The April issue of Kiplinger's Personal Finance magazine features 50 money-saving ideas from our readers. However, we received thousands of responses from people who wanted to share their ways to keep more cash. Here are eight bonus ideas for our readers that aren't in the magazine. Want to lower your auto insurance premiums, save money when building a home, and keep more cash in your pocket when dining out? Click through our slide show, which begins to your right.
I saved by building my home online. I shopped locally to find what I wanted then went online and purchased everything for less than half the cost at eBay and various stores. That included granite countertops, light fixtures, bathroom fixtures, and even the kitchen sink. I bought a $1,500 designer vanity brand new for just $150. If I hadn't shopped online, I would not have been able to build the home I have now. We call it our eBay home. -- Karen Hunter, Venetia, Pa.
As soon as I became eligible for my company's 401(k) retirement plan, I immediately began deferring 5% of my paycheck to receive the full company match. You can't beat a consistent 100% return on your investment. -- David Sawyer, Minneapolis
SAVE WHAT YOU SPEND
Each week or month, take the total amount you spent on non-essentials (movies, clothes, eating out, etc.), match that amount and put it in a savings account. After several months, take the total and put it in a certificate of deposit or a low-cost mutual fund. You'd be amazed at how much money you spend on non-essentials—but also at how much you put away! -- Melanie Turner, Kingsport, Tenn.
Monitor your credit-card accounts online to look for mistakes or fraud before the statement is generated. That way, you can fix things before an automatic payment kicks in, or before you have to write a check for an inflated amount or risk getting flagged for a late payment due to a contested charge. -- Bob Murdoch, Brielle, N.J.
AFFORDABLE AUTO INSURANCE
I didn't allow myself to buy my first car until I found auto insurance for less than $1,000. After shopping around, I finally found a policy for $900. When I recently renewed my policy, my premium was $426. What happened? I turned 25, an old accident was removed from my record, and I took an online defensive driving course from AARP for $19.95. In addition, I allowed Geico to take my credit into consideration. Geico sent me a letter asking permission, and because I have a good credit score, I sent it back in haste! -- Keisha Fuller, Atlanta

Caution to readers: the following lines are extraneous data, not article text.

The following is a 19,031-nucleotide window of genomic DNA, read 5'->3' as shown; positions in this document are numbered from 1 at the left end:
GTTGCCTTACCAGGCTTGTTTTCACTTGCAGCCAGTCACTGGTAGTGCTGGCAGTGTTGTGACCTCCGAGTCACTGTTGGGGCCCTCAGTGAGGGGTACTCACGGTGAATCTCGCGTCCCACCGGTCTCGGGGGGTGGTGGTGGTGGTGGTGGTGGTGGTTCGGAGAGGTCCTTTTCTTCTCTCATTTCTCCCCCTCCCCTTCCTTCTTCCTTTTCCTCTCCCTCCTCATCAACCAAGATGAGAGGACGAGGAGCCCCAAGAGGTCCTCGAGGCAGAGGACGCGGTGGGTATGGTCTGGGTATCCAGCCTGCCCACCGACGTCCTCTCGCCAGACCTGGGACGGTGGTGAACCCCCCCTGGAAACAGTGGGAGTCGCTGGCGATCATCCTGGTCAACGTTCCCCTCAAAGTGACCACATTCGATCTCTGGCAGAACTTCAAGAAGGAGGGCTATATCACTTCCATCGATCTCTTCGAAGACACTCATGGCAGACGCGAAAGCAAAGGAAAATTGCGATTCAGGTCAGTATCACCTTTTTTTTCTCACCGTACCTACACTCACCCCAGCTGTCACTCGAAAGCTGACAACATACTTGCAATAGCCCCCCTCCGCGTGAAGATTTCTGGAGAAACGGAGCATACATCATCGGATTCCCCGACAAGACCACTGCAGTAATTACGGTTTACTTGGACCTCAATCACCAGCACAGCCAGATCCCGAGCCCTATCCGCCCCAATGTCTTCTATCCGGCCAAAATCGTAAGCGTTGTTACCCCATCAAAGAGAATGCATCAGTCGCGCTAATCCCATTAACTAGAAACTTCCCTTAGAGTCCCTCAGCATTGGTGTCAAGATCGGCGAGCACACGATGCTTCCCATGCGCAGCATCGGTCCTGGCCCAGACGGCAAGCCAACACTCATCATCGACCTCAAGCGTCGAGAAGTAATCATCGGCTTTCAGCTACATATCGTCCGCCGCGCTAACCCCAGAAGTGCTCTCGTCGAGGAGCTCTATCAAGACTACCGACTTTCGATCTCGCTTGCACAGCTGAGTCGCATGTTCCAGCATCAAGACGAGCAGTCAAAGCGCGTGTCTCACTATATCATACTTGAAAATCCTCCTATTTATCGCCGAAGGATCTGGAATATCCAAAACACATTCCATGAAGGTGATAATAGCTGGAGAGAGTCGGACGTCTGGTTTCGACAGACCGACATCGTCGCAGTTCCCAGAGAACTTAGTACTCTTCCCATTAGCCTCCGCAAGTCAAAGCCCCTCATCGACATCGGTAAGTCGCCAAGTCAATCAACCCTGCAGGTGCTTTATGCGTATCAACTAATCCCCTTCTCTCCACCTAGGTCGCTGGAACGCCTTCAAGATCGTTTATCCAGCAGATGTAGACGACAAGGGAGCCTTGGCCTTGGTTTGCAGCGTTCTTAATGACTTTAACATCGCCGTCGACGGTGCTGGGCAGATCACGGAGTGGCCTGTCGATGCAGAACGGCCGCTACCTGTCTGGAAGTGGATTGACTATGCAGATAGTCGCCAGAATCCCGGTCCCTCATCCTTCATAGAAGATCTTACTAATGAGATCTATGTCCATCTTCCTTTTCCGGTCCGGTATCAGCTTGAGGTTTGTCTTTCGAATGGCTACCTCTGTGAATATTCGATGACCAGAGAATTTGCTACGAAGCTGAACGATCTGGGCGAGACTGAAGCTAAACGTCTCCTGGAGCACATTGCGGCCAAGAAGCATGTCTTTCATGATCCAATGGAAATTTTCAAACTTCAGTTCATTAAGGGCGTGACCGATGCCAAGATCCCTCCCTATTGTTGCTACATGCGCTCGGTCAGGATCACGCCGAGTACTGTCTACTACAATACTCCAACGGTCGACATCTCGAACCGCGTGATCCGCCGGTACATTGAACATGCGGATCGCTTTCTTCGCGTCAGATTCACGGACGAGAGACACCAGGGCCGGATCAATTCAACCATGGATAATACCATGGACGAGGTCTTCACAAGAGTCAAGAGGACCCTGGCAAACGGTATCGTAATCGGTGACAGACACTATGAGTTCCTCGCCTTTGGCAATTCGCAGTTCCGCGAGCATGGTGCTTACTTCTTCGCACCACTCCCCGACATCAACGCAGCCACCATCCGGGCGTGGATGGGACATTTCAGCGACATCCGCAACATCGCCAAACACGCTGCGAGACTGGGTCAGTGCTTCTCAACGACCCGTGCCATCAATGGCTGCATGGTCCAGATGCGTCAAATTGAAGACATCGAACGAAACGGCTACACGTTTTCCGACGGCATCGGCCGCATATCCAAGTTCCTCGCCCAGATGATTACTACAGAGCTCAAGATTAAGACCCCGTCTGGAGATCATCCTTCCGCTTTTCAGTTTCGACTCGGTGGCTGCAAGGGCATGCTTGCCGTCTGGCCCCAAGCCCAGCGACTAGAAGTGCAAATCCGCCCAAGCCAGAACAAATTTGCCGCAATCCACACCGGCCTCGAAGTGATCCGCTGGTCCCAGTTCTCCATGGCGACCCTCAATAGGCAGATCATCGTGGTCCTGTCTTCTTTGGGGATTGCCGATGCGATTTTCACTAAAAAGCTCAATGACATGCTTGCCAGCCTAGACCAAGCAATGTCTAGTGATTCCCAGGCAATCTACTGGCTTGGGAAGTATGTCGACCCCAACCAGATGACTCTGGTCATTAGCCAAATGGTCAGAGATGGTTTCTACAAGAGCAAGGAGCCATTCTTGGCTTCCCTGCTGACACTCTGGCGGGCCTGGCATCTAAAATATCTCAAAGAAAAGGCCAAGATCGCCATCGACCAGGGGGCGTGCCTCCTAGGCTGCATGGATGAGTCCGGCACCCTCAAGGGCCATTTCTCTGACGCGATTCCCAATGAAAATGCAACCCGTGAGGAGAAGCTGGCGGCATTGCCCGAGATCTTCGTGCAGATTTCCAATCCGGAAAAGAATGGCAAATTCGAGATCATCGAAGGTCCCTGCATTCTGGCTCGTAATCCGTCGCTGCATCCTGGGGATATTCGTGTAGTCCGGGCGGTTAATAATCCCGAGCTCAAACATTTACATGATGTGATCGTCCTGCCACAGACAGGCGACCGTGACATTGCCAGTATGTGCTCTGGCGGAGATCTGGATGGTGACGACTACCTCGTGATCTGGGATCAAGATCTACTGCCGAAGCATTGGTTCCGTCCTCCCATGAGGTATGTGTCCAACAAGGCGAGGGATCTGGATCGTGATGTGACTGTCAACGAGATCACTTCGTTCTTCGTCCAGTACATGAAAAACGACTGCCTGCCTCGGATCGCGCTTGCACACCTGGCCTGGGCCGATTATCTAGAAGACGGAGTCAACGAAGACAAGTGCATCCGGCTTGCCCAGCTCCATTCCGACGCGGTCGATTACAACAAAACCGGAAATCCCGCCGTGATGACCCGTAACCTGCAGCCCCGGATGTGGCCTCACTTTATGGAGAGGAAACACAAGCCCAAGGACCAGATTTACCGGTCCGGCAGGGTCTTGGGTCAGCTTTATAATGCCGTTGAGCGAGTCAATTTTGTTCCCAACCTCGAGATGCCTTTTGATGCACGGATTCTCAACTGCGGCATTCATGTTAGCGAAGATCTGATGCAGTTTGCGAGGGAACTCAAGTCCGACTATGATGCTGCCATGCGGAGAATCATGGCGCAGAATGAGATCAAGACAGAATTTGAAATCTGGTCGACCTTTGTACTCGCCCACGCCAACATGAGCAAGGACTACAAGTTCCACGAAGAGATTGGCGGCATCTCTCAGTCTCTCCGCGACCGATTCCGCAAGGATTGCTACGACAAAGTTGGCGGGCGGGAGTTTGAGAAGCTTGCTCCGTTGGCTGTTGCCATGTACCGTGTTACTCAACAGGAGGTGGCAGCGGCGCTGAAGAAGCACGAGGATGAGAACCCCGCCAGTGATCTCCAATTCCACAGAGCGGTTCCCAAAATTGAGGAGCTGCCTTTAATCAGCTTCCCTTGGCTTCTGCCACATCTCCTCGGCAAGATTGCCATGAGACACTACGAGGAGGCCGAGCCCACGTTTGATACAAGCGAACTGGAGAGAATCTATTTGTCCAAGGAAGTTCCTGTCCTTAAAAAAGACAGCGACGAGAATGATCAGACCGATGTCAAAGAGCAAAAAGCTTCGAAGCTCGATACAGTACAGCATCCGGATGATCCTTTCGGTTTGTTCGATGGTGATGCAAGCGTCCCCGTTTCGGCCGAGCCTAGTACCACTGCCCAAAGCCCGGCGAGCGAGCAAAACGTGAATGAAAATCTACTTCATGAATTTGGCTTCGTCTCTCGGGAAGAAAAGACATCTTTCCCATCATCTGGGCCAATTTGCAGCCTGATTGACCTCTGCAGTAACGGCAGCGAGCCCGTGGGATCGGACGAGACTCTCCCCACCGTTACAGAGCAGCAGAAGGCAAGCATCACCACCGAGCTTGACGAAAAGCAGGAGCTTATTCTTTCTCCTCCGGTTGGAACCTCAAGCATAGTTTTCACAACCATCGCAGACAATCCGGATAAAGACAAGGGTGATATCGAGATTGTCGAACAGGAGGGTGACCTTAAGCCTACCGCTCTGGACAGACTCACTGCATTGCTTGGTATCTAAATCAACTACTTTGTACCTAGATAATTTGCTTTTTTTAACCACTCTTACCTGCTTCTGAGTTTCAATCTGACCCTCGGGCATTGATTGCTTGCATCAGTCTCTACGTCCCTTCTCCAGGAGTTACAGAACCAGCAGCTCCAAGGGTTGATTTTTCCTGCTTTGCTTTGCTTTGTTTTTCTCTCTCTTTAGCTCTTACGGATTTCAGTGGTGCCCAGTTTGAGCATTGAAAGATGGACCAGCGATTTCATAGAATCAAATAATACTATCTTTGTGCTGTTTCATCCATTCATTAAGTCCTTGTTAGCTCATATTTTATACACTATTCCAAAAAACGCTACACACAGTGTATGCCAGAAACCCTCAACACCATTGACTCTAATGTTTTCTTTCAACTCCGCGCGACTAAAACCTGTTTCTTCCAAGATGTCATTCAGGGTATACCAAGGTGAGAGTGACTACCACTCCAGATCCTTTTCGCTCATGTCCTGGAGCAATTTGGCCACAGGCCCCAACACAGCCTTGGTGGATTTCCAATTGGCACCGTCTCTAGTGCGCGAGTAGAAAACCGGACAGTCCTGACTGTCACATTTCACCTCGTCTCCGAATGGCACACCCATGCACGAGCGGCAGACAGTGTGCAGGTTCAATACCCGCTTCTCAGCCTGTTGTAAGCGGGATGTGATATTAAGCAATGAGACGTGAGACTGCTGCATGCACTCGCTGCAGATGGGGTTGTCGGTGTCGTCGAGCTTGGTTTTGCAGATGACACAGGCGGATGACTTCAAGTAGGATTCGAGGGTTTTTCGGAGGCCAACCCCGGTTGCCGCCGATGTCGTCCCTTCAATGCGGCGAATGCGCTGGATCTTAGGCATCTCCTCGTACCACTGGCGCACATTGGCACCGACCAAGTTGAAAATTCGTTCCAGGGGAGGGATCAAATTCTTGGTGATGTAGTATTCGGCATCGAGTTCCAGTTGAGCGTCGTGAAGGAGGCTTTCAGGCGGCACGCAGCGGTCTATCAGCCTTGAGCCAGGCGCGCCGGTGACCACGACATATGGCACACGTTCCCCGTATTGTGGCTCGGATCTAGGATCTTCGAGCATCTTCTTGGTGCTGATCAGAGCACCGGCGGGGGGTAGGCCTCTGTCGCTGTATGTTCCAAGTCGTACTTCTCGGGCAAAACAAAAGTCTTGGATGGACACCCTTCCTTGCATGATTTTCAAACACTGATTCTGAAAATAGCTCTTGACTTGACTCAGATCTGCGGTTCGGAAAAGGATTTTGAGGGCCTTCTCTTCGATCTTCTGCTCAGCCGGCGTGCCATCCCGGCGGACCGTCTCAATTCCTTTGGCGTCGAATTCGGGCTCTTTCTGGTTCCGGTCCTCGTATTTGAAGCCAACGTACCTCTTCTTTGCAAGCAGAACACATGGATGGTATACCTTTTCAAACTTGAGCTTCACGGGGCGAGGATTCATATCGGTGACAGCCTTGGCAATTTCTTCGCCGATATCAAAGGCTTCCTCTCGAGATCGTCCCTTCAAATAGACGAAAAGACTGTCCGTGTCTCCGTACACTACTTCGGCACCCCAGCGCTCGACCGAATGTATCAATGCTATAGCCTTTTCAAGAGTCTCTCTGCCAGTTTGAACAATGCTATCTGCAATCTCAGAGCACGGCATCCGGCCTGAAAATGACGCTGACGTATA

Using entertainment discount books (opens in new tab) allows you to dine at nice restaurants for half the normal cost. The books are available for more than 150 cities and cost from $27 to $47, depending on the location. For me, the book pays for itself after about two uses. It also offers a wide array of discounts at local stores. -- Felix Wong, Fort Collins, Colo.
MANAGE YOUR CREDIT
I am now 24 years old, and I've spent the past few years building my credit record. Throughout college I carefully managed my credit cards and paid them all off completely before any interest could be tacked on. As a result of managing my credit and building my credit score, I was fortunate to lock in a low interest rate of just over 5% on my car loan. -- David Sawyer, Minneapolis
I usually take about five minutes at the end of each day to record my spending. I account for every dollar, regardless of how trivial the expense. This helps me create a budget, determine whether my spending is on track and analyze expenses that I can further reduce or eliminate. -- Felix Wong, Fort Collins, Colo.
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